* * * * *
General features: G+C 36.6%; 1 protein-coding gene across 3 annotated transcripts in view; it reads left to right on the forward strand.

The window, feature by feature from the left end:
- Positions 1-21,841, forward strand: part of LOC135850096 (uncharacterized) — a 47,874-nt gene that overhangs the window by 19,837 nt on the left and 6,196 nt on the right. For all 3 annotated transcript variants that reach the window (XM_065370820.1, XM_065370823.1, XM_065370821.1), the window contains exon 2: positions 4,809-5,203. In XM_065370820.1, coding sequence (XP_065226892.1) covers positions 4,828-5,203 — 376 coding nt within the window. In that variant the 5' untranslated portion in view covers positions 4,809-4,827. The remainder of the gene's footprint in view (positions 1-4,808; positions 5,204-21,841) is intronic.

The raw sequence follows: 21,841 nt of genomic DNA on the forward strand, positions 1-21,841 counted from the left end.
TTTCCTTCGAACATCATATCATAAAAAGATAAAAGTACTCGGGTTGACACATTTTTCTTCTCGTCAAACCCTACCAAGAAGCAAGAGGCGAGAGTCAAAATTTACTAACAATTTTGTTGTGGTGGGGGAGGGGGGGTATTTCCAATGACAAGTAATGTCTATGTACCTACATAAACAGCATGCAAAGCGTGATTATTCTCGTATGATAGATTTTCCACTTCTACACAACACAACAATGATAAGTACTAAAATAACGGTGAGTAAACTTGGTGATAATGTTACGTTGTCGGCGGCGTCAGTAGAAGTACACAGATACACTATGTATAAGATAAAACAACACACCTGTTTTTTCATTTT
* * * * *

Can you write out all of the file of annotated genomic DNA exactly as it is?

General features: G+C 36.6%; 1 protein-coding gene across 3 annotated transcripts in view; it reads left to right on the forward strand.

The window, feature by feature from the left end:
- Positions 1-21,841, forward strand: part of LOC135850096 (uncharacterized) — a 47,874-nt gene that overhangs the window by 19,837 nt on the left and 6,196 nt on the right. For all 3 annotated transcript variants that reach the window (XM_065370820.1, XM_065370823.1, XM_065370821.1), the window contains exon 2: positions 4,809-5,203. In XM_065370820.1, coding sequence (XP_065226892.1) covers positions 4,828-5,203 — 376 coding nt within the window. In that variant the 5' untranslated portion in view covers positions 4,809-4,827. The remainder of the gene's footprint in view (positions 1-4,808; positions 5,204-21,841) is intronic.

The raw sequence follows: 21,841 nt of genomic DNA on the forward strand, positions 1-21,841 counted from the left end.
TTTCCTTCGAACATCATATCATAAAAAGATAAAAGTACTCGGGTTGACACATTTTTCTTCTCGTCAAACCCTACCAAGAAGCAAGAGGCGAGAGTCAAAATTTACTAACAATTTTGTTGTGGTGGGGGAGGGGGGGTATTTCCAATGACAAGTAATGTCTATGTACCTACATAAACAGCATGCAAAGCGTGATTATTCTCGTATGATAGATTTTCCACTTCTACACAACACAACAATGATAAGTACTAAAATAACGGTGAGTAAACTTGGTGATAATGTTACGTTGTCGGCGGCGTCAGTAGAAGTACACAGATACACTATGTATAAGATAAAACAACACACCTGTTTTTTCATTTT